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Plant hydraulic responses to long-term dry season nitrogen deposition alter drought tolerance in a Mediterranean-type ecosystem

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Abstract

Anthropogenic nitrogen (N) deposition represents a significant N input for many terrestrial ecosystems. N deposition can affect plants on scales ranging from photosynthesis to community composition, yet few studies have investigated how changes in N availability affect plant water relations. We tested the effects of N addition on plant water relations, hydraulic traits, functional traits, gas exchange, and leaf chemistry in a semi-arid ecosystem in Southern California using long-term experimental plots fertilized with N for over a decade. The dominant species were Artemisia california and Salvia mellifera at Santa Margarita Ecological Reserve and Adenostoma fasciculatum and Ceanothus greggii at Sky Oaks Field Station. All species, except Ceanothus, showed increased leaf N concentration, decreased foliar carbon to N ratio, and increased foliar N isotopic composition with fertilization, indicating that added N was taken up by study species, yet each species had a differing physiological response to long-term N addition. Dry season predawn water potentials were less negative with N addition for all species except Adenostoma, but there were no differences in midday water potentials, or wet season water potentials. Artemisia was particularly responsive, as N addition increased stem hydraulic conductivity, stomatal conductance, and leaf carbon isotopic composition, and decreased wood density. The alteration of water relations and drought resistance parameters with N addition in Artemisia, as well as Adenostoma, Ceanothus, and Salvia, indicate that N deposition can affect the ability of native Southern California shrubs to respond to drought.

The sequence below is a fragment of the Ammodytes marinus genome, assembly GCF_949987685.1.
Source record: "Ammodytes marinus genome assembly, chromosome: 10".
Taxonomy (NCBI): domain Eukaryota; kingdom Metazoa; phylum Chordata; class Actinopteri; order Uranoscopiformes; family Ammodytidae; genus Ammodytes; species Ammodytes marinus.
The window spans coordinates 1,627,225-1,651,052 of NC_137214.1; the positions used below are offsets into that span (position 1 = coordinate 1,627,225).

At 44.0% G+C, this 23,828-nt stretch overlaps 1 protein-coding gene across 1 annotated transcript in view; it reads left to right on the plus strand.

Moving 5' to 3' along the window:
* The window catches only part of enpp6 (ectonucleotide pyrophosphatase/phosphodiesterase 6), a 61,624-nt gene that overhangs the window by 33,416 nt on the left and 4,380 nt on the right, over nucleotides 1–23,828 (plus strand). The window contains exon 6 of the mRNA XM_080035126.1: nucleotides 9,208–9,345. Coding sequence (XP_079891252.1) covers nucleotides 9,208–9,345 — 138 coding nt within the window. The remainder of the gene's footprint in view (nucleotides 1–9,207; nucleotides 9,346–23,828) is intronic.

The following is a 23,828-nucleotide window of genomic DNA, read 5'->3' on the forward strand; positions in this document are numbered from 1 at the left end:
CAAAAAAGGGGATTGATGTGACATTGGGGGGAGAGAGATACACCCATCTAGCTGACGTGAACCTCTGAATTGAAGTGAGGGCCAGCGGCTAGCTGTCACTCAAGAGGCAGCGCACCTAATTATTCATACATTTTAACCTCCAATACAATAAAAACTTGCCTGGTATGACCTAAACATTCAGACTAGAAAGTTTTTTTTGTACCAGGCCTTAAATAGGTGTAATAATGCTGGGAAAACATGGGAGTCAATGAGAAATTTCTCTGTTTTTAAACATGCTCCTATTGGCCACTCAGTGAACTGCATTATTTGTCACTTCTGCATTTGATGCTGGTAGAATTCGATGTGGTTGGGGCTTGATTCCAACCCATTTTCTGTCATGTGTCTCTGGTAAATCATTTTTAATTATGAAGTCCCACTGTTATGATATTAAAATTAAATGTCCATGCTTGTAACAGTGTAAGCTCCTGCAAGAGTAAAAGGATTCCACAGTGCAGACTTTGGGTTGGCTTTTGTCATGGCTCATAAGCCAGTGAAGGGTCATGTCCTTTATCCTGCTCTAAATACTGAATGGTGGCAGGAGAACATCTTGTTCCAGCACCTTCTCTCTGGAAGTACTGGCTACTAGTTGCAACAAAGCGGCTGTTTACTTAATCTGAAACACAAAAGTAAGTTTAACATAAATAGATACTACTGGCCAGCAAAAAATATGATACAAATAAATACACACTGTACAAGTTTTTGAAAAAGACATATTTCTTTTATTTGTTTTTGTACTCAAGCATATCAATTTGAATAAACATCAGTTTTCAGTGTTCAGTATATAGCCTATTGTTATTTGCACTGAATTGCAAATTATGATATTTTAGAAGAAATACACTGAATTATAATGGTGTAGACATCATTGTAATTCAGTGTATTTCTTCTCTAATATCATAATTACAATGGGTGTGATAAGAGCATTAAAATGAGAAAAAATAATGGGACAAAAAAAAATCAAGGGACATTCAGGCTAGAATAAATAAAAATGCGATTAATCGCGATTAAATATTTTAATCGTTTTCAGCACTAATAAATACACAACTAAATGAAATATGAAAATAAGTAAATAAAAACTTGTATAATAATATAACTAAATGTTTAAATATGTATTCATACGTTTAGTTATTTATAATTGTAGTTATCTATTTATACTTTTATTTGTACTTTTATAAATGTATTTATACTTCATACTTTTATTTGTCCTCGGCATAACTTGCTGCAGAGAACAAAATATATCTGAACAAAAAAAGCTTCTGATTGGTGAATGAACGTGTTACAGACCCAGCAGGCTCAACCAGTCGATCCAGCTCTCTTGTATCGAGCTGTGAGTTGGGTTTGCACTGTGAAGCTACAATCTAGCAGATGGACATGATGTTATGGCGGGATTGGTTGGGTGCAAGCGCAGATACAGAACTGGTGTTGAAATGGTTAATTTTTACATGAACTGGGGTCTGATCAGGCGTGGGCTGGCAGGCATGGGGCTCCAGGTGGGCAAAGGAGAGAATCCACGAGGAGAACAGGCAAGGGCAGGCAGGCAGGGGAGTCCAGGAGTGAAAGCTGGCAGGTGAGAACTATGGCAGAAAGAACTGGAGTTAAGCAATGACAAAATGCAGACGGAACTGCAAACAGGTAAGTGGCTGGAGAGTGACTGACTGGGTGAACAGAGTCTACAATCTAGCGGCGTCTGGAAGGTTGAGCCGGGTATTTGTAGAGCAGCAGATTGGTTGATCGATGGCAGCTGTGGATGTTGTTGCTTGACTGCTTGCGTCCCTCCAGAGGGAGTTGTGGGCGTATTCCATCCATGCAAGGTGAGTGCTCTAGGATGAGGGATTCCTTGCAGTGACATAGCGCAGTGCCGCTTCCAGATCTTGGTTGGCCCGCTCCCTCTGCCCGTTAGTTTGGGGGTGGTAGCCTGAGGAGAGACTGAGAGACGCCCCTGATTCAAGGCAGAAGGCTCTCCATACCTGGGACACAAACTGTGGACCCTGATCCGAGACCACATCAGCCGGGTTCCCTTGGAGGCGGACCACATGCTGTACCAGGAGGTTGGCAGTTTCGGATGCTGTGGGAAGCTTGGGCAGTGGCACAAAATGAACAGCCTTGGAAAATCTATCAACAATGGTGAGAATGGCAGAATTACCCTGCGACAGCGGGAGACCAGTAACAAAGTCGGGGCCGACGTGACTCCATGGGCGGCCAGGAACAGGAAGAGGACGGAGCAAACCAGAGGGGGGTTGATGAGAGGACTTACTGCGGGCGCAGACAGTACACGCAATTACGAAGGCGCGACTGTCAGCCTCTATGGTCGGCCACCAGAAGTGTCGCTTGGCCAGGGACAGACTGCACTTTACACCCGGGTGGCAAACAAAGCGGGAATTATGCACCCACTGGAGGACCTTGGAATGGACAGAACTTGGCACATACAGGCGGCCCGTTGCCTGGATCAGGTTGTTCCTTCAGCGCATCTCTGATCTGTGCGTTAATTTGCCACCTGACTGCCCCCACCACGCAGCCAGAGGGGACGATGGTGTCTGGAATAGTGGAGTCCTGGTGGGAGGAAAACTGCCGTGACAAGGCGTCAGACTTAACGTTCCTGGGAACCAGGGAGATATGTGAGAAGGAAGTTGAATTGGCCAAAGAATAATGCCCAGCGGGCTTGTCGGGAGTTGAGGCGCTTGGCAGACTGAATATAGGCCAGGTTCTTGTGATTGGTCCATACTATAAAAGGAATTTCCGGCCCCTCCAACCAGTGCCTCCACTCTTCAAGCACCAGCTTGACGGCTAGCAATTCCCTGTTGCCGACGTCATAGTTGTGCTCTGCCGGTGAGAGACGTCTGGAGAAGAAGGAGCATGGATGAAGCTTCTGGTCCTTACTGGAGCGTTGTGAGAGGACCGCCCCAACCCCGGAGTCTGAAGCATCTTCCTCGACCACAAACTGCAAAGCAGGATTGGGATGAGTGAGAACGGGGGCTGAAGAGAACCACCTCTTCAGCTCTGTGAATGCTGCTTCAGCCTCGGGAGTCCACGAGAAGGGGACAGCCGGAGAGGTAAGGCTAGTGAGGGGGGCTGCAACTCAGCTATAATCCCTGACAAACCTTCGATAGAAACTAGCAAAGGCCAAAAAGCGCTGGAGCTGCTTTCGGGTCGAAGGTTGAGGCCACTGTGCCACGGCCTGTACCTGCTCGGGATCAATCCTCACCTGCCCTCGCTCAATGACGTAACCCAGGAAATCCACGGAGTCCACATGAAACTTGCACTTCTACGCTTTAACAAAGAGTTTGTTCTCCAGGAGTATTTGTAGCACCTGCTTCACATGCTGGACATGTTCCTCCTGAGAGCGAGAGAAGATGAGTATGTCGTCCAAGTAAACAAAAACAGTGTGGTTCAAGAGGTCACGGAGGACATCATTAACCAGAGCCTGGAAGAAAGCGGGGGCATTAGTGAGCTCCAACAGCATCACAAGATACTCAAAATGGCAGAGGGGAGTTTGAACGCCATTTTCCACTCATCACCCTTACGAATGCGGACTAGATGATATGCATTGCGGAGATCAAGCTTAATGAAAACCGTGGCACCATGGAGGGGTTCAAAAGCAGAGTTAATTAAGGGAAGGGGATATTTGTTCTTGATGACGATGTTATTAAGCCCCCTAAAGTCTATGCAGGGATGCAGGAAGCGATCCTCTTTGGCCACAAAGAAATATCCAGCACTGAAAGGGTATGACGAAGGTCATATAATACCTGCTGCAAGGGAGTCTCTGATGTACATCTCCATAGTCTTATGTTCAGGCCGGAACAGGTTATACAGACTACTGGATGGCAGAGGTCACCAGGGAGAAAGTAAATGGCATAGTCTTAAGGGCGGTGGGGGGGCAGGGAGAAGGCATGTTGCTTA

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Acknowledgments

We thank Pablo Bryant and the San Diego State University Field Stations Program for logistical support at the SMER and SOFS; Delores Lucero and the Facility for Isotopic Ratio Mass Spectrometry at the University of California Riverside for running our isotope samples; Travis Huxman, Mike Goulden, and Jim Randerson at the University of California Irvine for allowing us to use their Sorvall RC-5Cplus centrifuge to run stem vulnerability curves; Max Brodie, Mark De Guzman, Brandon McNellis, Eric Pivovaroff, and Victoria Woods at the University of California Riverside for help in the field; and members of the Santiago lab for reviewing early drafts of this manuscript.

Author contribution statement

A. L. P. and L. S. S. conceived and designed the experiments; A. L. P. conducted the field and lab work, analyzed the data, and wrote the manuscript; G. L. V. designed and implemented the experimental plots and granted permission for their use in this study; L. S. S., G. L. V., D. A. G. and M. F. A. provided editorial advice.

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Correspondence to Alexandria L. Pivovaroff.

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This work was supported by the National Institute of Food and Agriculture, National Science Foundation grant IOS-0817212 to L. S. S. and National Science Foundation graduate research fellowship DGE-1326120 to A. L. P.

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The authors declare that they have no conflict of interest.

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Communicated by Allan T. G. Green.

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Pivovaroff, A.L., Santiago, L.S., Vourlitis, G.L. et al. Plant hydraulic responses to long-term dry season nitrogen deposition alter drought tolerance in a Mediterranean-type ecosystem. Oecologia 181, 721–731 (2016). https://doi.org/10.1007/s00442-016-3609-2

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